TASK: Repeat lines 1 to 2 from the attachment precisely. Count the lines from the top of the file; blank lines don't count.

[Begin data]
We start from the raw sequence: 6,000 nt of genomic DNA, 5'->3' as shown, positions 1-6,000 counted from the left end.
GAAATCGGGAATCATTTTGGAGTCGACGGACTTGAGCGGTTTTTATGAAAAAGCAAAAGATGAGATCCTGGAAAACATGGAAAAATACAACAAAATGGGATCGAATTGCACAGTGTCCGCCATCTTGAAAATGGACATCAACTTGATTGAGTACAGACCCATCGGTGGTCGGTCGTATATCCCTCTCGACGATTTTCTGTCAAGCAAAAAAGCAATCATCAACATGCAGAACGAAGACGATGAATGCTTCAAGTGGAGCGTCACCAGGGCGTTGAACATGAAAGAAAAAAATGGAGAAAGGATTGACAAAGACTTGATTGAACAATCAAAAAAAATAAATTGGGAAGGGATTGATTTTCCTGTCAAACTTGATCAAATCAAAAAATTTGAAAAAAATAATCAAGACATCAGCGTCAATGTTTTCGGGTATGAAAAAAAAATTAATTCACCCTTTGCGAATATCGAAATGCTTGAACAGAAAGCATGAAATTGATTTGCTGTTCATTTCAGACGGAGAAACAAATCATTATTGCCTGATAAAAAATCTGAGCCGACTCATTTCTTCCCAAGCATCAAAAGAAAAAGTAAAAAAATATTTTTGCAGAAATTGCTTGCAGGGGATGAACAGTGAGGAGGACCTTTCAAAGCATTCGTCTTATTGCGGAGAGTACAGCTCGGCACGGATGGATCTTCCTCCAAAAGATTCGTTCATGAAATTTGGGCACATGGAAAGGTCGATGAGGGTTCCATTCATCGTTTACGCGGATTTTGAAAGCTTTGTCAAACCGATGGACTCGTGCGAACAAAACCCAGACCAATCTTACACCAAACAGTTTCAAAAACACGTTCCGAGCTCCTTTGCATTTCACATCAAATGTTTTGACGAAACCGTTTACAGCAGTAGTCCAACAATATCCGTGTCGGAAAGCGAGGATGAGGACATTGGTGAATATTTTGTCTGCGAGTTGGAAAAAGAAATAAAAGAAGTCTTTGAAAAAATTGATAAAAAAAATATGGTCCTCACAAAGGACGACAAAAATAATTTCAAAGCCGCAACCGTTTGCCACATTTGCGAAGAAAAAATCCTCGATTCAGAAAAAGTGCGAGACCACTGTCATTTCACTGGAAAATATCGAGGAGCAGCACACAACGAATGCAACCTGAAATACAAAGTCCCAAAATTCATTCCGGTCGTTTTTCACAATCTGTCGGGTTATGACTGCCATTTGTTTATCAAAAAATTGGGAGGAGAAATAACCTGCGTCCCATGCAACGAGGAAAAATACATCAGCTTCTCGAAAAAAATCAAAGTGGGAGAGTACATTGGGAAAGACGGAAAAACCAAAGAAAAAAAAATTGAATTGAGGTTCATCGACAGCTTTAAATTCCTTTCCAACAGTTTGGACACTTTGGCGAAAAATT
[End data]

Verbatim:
We start from the raw sequence: 6,000 nt of genomic DNA, 5'->3' as shown, positions 1-6,000 counted from the left end.
GAAATCGGGAATCATTTTGGAGTCGACGGACTTGAGCGGTTTTTATGAAAAAGCAAAAGATGAGATCCTGGAAAACATGGAAAAATACAACAAAATGGGATCGAATTGCACAGTGTCCGCCATCTTGAAAATGGACATCAACTTGATTGAGTACAGACCCATCGGTGGTCGGTCGTATATCCCTCTCGACGATTTTCTGTCAAGCAAAAAAGCAATCATCAACATGCAGAACGAAGACGATGAATGCTTCAAGTGGAGCGTCACCAGGGCGTTGAACATGAAAGAAAAAAATGGAGAAAGGATTGACAAAGACTTGATTGAACAATCAAAAAAAATAAATTGGGAAGGGATTGATTTTCCTGTCAAACTTGATCAAATCAAAAAATTTGAAAAAAATAATCAAGACATCAGCGTCAATGTTTTCGGGTATGAAAAAAAAATTAATTCACCCTTTGCGAATATCGAAATGCTTGAACAGAAAGCATGAAATTGATTTGCTGTTCATTTCAGACGGAGAAACAAATCATTATTGCCTGATAAAAAATCTGAGCCGACTCATTTCTTCCCAAGCATCAAAAGAAAAAGTAAAAAAATATTTTTGCAGAAATTGCTTGCAGGGGATGAACAGTGAGGAGGACCTTTCAAAGCATTCGTCTTATTGCGGAGAGTACAGCTCGGCACGGATGGATCTTCCTCCAAAAGATTCGTTCATGAAATTTGGGCACATGGAAAGGTCGATGAGGGTTCCATTCATCGTTTACGCGGATTTTGAAAGCTTTGTCAAACCGATGGACTCGTGCGAACAAAACCCAGACCAATCTTACACCAAACAGTTTCAAAAACACGTTCCGAGCTCCTTTGCATTTCACATCAAATGTTTTGACGAAACCGTTTACAGCAGTAGTCCAACAATATCCGTGTCGGAAAGCGAGGATGAGGACATTGGTGAATATTTTGTCTGCGAGTTGGAAAAAGAAATAAAAGAAGTCTTTGAAAAAATTGATAAAAAAAATATGGTCCTCACAAAGGACGACAAAAATAATTTCAAAGCCGCAACCGTTTGCCACATTTGCGAAGAAAAAATCCTCGATTCAGAAAAAGTGCGAGACCACTGTCATTTCACTGGAAAATATCGAGGAGCAGCACACAACGAATGCAACCTGAAATACAAAGTCCCAAAATTCATTCCGGTCGTTTTTCACAATCTGTCGGGTTATGACTGCCATTTGTTTATCAAAAAATTGGGAGGAGAAATAACCTGCGTCCCATGCAACGAGGAAAAATACATCAGCTTCTCGAAAAAAATCAAAGTGGGAGAGTACATTGGGAAAGACGGAAAAACCAAAGAAAAAAAAATTGAATTGAGGTTCATCGACAGCTTTAAATTCCTTTCCAACAGTTTGGACACTTTGGCGAAAAATT